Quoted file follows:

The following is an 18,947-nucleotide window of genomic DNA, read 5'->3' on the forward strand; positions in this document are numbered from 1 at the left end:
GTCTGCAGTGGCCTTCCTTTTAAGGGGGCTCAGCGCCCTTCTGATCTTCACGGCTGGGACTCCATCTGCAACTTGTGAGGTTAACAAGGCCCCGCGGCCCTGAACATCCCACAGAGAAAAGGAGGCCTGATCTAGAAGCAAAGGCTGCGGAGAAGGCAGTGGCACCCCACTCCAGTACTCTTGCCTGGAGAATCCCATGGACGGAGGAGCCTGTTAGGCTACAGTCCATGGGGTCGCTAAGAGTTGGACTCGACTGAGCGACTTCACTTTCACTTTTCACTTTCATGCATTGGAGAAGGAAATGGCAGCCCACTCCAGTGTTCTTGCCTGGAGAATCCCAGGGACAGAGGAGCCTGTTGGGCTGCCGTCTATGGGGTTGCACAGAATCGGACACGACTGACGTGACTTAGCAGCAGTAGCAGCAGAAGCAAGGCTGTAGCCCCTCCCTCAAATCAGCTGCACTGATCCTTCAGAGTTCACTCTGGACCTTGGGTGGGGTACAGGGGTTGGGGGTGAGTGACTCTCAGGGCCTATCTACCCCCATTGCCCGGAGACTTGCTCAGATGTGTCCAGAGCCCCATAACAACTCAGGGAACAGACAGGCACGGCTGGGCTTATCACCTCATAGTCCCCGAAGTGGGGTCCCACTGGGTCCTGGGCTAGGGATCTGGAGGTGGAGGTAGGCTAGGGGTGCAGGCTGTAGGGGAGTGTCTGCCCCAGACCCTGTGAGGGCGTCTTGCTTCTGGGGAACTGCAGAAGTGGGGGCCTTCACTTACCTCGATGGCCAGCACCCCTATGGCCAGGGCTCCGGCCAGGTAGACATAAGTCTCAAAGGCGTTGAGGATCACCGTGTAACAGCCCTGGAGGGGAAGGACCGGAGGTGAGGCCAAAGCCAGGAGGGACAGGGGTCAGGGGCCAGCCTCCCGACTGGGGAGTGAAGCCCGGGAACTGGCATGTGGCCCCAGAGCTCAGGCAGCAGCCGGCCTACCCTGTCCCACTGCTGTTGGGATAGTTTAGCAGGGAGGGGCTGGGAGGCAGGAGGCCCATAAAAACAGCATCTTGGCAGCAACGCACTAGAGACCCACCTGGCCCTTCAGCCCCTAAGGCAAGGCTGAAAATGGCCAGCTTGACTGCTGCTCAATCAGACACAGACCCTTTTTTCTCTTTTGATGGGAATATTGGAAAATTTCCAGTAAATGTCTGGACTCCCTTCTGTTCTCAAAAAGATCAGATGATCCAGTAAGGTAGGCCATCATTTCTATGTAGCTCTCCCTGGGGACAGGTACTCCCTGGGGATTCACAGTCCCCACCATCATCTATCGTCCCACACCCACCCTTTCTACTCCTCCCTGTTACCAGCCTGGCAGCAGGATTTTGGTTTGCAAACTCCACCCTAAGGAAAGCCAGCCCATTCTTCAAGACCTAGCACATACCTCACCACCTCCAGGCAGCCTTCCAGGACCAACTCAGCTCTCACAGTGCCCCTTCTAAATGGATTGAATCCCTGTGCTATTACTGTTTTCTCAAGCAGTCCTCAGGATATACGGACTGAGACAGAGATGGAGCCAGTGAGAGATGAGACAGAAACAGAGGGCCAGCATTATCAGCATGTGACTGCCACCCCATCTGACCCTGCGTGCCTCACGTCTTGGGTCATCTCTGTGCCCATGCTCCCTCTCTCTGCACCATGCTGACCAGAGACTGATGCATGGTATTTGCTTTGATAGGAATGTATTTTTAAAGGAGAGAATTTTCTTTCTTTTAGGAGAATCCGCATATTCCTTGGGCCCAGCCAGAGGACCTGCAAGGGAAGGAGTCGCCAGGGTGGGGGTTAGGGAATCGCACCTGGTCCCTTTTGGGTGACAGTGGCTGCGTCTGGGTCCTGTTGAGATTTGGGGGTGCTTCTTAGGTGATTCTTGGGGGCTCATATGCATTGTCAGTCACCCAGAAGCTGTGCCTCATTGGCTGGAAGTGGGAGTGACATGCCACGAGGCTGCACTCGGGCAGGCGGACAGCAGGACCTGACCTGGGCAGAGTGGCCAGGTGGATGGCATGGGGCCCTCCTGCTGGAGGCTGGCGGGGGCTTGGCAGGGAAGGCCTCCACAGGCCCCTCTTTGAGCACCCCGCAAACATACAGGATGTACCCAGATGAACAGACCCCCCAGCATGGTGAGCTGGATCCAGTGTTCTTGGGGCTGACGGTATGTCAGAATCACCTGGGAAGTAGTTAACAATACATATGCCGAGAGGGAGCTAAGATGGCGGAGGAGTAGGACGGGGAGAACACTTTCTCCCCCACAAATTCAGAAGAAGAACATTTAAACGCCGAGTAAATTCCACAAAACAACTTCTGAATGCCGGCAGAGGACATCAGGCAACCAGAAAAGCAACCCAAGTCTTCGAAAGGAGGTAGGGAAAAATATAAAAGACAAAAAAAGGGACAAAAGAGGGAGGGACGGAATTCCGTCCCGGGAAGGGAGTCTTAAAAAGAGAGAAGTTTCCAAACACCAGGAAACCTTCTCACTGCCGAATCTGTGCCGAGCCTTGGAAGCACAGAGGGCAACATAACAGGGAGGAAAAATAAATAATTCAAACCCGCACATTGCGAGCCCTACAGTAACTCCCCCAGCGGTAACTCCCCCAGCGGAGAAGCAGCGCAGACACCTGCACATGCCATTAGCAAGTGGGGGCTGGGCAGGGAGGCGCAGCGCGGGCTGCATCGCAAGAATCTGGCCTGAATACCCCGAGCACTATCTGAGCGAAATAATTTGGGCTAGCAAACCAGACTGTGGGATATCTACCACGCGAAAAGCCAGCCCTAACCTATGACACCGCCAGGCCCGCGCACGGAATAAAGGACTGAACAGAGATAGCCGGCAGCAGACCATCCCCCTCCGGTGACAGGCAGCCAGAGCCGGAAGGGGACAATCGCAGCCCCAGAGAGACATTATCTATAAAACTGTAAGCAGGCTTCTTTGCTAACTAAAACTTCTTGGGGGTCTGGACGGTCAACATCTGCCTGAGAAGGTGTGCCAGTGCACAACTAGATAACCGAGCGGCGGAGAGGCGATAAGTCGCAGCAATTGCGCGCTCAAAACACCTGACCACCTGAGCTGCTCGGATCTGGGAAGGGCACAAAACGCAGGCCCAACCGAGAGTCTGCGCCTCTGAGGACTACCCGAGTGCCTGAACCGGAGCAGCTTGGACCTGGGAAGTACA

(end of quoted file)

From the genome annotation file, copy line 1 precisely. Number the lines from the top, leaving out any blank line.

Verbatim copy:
The following is an 18,947-nucleotide window of genomic DNA, read 5'->3' on the forward strand; positions in this document are numbered from 1 at the left end: